Jonathan Marks, Professor of Anthropology at UNC-Charlotte recently found our blog and has left a thoughtful comment on a post by Donna related to the controversy about Nicholas Wade being invited to speak at the Leakey Foundation. He has also let us post his letter to the Leakey Foundation that he wrote in response to including Wade in the series. Thank you for joining the conversation Dr. Marks and providing us with your point of view. We look forward to more or your comments in the future. He tells us he has yet to receive a response from the foundation.
25 January 2007
Dear Leakey Foundation:
It has recently come to my attention that you are sponsoring a lecture series that includes, among legitimate anthropological scholars such as Eugenie Scott and Harold Dibble, two lectures by Nicholas Wade of the New York Times. Wade is the author of a recent book called Before the Dawn, which attempts to explain the relevance of genetics for understanding major aspects of human evolution and diversity.
As I am sure you know, the history of physical anthropology is replete with uncritical invocations of genetics. It is consequently incumbent upon the current generation of practitioners to be more circumspect. Wade’s work, however, is not characterized by such circumspection, and to many anthropologists his writings have consistently evoked an earlier generation’s casual reification and conflation of ancestry, race, and genetic determinism.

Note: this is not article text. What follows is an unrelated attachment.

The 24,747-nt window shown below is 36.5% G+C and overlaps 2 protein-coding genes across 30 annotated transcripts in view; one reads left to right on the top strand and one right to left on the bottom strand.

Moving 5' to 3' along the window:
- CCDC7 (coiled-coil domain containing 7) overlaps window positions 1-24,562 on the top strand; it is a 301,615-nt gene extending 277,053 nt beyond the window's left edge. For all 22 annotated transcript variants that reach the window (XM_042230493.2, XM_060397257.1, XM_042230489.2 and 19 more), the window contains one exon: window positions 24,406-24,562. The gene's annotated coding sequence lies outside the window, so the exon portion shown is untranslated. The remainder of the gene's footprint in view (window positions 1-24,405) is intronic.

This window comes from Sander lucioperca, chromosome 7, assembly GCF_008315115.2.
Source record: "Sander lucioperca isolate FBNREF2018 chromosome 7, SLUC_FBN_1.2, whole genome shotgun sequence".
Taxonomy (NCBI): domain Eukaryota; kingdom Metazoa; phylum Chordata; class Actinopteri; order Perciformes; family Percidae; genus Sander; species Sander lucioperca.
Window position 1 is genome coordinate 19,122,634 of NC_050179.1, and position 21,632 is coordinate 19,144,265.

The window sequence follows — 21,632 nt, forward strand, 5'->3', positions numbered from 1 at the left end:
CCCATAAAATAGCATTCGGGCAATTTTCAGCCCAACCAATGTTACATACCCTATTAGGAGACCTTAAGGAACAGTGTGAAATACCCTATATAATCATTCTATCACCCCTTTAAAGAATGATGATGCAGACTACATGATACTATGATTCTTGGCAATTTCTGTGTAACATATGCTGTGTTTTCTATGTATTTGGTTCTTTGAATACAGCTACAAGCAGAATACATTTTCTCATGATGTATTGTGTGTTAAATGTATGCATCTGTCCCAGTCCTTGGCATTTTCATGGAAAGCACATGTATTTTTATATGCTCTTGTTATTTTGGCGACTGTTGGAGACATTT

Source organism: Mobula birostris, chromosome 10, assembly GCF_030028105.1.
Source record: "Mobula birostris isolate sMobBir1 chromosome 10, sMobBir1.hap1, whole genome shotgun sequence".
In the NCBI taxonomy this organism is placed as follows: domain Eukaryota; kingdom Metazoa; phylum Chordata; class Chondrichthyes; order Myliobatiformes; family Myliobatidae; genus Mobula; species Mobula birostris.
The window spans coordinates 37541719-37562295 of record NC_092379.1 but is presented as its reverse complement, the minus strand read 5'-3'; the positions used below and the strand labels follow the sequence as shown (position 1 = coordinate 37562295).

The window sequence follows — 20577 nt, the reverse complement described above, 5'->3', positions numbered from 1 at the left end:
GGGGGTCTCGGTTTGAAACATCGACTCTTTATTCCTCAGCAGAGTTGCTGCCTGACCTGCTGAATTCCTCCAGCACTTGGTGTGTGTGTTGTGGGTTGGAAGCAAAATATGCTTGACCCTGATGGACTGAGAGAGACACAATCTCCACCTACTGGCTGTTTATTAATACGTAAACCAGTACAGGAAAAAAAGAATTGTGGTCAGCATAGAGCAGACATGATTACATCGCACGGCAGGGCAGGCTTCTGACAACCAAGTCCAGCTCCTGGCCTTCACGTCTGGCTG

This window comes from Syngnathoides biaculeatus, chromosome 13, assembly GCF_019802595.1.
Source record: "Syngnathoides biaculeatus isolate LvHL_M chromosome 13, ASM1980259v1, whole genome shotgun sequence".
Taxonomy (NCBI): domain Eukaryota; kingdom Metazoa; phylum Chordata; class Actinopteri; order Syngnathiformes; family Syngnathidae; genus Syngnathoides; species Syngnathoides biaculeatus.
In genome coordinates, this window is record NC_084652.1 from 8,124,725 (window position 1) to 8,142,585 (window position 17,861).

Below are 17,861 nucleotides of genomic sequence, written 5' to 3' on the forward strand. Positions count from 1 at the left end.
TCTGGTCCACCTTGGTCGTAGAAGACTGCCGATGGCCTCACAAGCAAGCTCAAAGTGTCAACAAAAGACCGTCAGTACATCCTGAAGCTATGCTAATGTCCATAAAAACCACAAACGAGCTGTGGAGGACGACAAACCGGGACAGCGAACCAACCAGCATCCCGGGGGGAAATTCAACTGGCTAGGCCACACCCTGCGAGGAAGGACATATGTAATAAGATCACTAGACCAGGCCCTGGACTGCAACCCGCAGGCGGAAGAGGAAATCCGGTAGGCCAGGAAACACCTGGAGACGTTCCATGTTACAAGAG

The book was reviewed in Nature (15 June 2006) by Ken Weiss and Anne Buchanan from Penn State, who called particular attention to “Wade’s determination to find simplistic natural selection behind every trait, and by a lack of attention to issues that are known to inhibit a credible understanding of complex traits, never mind their evolution.” They go on to say, “Wade’s explanations commit various well-known errors, such as equating correlation with causation and extrapolating from individual traits to group characteristics. Often his arguments and trait choices are laden with Western-oriented value judgments.”
And perhaps more interestingly, “Wade argues that Europeans resist ‘mad cow disease’ because their ancestors were selected for cannibalism. He also says that Jews were selected for higher intelligence than other peoples because of the calculational demands of money-lending. He suggests that high intellectual skills are a genetic adaptation that occurred only after the origin of settled societies in places such as Europe. And he says that the Chinese as a “race or ethnic group” excel at ping-pong, which should encourage researchers to look for a genetic explanation.”
They conclude by finding his work “in step with a long march of social darwinists”.
I don’t know who made the decision to include Wade in your speaker series, but I don’t think it brings credit either to the Leakey Foundation or to the field of anthropology. You might do well to reconsider future advice from whatever source recommended Nicholas Wade. Wade most certainly does not speak for the field of anthropology, and I hope his views are not endorsed by the Leakey Foundation, which is now legitimizing them.
Very truly yours,
Professor of Anthropology